The author, who lives with his wife Caroline, 64, said: ‘It is wonderful for me to see the car. It’s absolutely fantastic. I was born in 1947 so I don’t remember him having it

‘But as soon as I put my head inside I could smell the same smells as the Rover my dad had when I was young. It is lovely for me to see my dad’s first car because he was quite keen on cars.

Highland holiday: There were pictures of them posing with the car on a trip with the Scottish mountain Stac Pollaidh in the background
Family history: There were also pictures of Robert's grandfather, Albert, with the Sunbeam

Highland holiday: There were pictures of them posing with the car on a trip with the Scottish mountain Stac Pollaidh in the background. There were also pictures of Robert’s grandfather, Albert, with the Sunbeam

Pristine: The 1934 Sunbeam Dawn in near perfect condition was on display at the Black Country Living Museum, and Robert has now travelled there to give it a drive, recreating the experience of his forefathers

Pristine: The 1934 Sunbeam Dawn in near perfect condition was on display at the Black Country Living Museum, and Robert has now travelled there to give it a drive, recreating the experience of his forefathers

‘It is very posh inside with wooden panels. It’s a top of the range car which surprised me.

‘It brings back memories of my father and family memories too.

Robert’s father Bernard paid £425 for the car in 1935 after he was left inheritance money following the death of his mother Emma.

Bernard, who was in his 20s and lived in Hull, then took his father Albert on a tour of the Scottish highlands in the car.

He sold the car in 1939 when World War Two broke out and joined the army – seeing action in North Africa and Sicily with the artillery platoon.

Bernard, who returned to his job as a bank manager after the war ended, died at the age of 61 in 1970.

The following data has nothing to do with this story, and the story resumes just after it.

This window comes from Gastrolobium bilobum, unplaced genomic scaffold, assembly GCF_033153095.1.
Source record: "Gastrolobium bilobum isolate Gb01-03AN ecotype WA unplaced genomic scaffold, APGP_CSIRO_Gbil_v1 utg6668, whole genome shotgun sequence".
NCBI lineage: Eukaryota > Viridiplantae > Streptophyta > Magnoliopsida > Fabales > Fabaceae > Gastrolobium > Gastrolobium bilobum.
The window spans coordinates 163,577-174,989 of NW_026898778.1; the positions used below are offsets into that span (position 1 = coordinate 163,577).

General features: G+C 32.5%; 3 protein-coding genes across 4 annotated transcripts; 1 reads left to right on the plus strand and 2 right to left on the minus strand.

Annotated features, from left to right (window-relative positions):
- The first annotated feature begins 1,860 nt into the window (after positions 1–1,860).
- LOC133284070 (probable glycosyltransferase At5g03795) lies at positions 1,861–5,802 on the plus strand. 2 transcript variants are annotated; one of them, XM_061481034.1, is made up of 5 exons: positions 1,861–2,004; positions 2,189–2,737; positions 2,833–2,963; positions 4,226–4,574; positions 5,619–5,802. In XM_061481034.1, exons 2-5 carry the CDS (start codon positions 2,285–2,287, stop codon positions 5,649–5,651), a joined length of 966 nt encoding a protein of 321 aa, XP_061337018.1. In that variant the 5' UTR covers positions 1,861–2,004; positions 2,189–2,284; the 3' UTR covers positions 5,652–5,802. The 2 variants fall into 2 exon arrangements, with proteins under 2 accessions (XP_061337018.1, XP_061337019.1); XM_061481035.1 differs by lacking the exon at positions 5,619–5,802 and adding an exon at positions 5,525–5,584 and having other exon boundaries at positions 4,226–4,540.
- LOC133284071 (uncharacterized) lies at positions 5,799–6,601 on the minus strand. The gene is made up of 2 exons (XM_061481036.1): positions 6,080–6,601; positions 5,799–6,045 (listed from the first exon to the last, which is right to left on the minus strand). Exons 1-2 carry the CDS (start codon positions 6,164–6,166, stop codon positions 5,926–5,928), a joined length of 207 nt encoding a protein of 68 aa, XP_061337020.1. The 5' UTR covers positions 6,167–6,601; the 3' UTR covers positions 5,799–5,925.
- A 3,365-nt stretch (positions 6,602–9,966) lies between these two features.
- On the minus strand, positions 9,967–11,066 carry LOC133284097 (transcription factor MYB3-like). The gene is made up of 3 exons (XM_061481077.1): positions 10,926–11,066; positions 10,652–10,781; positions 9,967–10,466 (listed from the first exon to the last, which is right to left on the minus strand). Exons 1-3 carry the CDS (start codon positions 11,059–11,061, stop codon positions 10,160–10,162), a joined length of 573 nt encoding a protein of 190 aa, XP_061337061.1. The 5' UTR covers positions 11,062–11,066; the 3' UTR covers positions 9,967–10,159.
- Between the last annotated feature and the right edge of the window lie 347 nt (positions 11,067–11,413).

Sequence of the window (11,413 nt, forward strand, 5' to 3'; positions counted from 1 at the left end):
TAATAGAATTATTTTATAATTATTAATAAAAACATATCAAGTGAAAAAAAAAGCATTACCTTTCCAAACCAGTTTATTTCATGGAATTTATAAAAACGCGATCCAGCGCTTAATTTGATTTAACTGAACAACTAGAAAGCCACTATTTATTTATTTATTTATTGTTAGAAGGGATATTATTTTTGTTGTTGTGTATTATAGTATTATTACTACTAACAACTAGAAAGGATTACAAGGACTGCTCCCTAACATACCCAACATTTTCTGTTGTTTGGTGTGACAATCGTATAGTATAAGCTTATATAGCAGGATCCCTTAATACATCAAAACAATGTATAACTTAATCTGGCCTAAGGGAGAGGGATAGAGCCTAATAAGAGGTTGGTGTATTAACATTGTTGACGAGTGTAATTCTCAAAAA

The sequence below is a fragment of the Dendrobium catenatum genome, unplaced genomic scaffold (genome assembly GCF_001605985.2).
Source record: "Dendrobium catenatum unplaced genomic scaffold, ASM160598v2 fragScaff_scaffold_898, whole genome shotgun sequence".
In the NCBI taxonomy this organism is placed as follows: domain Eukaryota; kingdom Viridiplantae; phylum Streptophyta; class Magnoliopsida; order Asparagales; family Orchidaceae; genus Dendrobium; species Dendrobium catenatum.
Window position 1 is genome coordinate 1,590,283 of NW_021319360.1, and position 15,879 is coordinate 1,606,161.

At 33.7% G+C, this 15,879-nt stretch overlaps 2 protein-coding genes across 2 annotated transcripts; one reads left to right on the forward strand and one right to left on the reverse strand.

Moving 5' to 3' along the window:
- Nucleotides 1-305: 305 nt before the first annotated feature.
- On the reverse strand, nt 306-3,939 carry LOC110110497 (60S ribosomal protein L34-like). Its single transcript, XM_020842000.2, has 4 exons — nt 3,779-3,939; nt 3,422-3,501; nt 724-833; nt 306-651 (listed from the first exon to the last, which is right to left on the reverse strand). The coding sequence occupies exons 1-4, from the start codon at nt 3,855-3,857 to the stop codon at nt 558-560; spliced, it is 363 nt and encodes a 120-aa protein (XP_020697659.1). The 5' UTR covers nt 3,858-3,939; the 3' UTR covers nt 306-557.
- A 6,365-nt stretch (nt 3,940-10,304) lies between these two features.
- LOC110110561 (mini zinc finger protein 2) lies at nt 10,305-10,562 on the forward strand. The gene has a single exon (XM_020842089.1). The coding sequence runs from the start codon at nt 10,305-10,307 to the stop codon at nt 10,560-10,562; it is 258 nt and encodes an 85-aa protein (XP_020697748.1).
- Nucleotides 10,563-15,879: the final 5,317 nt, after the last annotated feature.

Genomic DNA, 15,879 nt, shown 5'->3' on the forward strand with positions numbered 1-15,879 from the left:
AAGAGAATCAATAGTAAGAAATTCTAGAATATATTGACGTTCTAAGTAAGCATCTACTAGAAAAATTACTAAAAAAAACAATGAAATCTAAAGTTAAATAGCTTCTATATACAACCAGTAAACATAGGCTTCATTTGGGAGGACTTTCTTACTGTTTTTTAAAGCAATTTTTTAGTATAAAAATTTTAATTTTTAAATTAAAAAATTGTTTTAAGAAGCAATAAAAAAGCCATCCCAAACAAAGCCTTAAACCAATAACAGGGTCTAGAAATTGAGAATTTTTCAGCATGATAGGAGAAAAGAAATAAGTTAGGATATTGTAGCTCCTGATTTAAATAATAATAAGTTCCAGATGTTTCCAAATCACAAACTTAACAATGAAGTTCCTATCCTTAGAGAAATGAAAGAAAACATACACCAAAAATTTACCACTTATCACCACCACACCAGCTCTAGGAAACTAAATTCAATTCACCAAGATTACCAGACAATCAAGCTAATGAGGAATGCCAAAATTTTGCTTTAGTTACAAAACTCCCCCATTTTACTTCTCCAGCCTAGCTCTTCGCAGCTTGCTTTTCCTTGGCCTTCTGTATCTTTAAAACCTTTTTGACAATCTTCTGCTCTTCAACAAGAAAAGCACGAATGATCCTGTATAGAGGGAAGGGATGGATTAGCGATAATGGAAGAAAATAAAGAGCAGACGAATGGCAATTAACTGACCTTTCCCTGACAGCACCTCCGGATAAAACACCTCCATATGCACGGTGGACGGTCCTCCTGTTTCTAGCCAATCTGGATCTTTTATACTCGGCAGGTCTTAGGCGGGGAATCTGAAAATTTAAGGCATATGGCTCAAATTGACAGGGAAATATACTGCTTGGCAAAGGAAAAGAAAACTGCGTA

Robert added: ‘I had the pictures in my father’s photo album forever but looked at them again when I was doing research into our family history for a book I’m writing.

‘The first picture I saw was my grandfather stood beside the car from 1935.

‘I worked out that the Dawn in the caption was the name of the car so went onto Google and got on the Sunbeam website.

‘Then I saw some colour photos of the car at the museum and realised it was the exact same number plate and the same car.

Registered: Mr Bluck realised what the car was after googling the registration he saw in the photos, and that is when he found out it had been restored after spending half a century in a shed

Registered: Mr Bluck realised what the car was after googling the registration he saw in the photos, and that is when he found out it had been restored after spending half a century in a shed

Record: This is the incredible photo album that Robert found, showing his father and his grandfather with the classic car, which was of such good quality it was often compared to a Rolls Royce at the time

Record: This is the incredible photo album that Robert found, showing his father and his grandfather with the classic car, which was of such good quality it was often compared to a Rolls Royce at the time

Hard at work: Robert's father Bernard paid £425 for the car in 1935 after he was left inheritance money following the death of his mother Emma when he was in his twenties and lived in Hull